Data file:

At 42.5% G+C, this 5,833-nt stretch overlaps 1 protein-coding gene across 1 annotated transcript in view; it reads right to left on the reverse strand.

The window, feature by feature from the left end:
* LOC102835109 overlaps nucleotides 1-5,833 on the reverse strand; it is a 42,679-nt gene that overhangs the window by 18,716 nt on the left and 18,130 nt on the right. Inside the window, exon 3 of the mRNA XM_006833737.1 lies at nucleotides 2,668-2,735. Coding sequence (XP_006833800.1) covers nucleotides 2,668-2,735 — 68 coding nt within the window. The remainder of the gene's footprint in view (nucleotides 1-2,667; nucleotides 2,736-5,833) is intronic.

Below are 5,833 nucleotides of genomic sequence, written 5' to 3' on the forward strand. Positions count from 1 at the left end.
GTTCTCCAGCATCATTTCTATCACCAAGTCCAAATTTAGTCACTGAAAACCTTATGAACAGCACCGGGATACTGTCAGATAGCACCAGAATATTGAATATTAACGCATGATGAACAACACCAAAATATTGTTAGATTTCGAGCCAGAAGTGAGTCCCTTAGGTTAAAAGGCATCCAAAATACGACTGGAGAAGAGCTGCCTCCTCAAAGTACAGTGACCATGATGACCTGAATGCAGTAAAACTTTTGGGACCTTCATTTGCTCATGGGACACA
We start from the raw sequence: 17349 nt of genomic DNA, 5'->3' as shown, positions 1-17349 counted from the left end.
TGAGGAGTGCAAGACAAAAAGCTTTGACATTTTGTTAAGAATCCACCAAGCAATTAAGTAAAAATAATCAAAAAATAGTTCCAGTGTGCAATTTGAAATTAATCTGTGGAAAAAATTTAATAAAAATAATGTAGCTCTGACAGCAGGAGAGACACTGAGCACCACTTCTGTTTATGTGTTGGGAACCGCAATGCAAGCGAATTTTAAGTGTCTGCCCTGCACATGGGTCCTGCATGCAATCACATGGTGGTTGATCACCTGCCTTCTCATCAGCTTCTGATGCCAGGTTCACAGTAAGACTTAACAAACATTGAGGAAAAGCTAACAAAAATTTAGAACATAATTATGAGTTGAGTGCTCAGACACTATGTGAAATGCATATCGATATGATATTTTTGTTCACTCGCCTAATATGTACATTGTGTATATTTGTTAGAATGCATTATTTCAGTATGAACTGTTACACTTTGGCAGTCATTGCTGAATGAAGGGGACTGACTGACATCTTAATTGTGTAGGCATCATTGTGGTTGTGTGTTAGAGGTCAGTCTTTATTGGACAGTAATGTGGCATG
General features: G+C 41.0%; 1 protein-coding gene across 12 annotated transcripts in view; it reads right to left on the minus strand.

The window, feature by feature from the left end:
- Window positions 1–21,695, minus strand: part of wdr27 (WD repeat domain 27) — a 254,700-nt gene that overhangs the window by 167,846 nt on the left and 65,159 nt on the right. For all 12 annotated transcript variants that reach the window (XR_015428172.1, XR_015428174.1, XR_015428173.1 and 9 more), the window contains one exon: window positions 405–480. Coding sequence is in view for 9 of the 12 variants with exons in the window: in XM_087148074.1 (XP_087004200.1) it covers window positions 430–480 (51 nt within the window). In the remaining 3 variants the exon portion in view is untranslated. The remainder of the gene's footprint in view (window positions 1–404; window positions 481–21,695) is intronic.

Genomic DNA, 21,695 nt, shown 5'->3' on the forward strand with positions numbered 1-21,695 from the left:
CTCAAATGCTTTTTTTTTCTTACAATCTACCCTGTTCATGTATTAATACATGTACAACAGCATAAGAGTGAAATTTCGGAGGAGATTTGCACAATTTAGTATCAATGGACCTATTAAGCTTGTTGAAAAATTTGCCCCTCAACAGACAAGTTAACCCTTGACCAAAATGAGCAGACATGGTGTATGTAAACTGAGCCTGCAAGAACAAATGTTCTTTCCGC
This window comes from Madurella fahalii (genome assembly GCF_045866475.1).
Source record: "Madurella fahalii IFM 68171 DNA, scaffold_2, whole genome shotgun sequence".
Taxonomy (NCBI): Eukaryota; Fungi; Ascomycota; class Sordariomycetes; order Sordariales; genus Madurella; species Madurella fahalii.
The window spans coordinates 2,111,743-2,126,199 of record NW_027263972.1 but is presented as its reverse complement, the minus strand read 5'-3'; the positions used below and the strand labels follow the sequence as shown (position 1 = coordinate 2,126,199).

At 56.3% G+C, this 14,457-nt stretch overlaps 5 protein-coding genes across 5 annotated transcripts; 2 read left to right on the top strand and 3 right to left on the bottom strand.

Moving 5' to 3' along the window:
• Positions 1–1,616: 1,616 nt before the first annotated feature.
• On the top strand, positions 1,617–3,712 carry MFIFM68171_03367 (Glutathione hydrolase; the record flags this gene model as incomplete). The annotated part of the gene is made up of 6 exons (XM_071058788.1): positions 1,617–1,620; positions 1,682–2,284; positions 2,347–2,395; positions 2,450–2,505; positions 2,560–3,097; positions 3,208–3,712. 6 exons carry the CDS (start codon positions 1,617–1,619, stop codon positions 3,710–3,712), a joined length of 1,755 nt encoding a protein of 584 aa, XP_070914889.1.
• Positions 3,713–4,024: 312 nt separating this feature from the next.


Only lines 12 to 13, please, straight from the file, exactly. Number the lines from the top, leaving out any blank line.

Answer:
CTCAAATGCTTTTTTTTTCTTACAATCTACCCTGTTCATGTATTAATACATGTACAACAGCATAAGAGTGAAATTTCGGAGGAGATTTGCACAATTTAGTATCAATGGACCTATTAAGCTTGTTGAAAAATTTGCCCCTCAACAGACAAGTTAACCCTTGACCAAAATGAGCAGACATGGTGTATGTAAACTGAGCCTGCAAGAACAAATGTTCTTTCCGC
This window comes from Madurella fahalii (genome assembly GCF_045866475.1).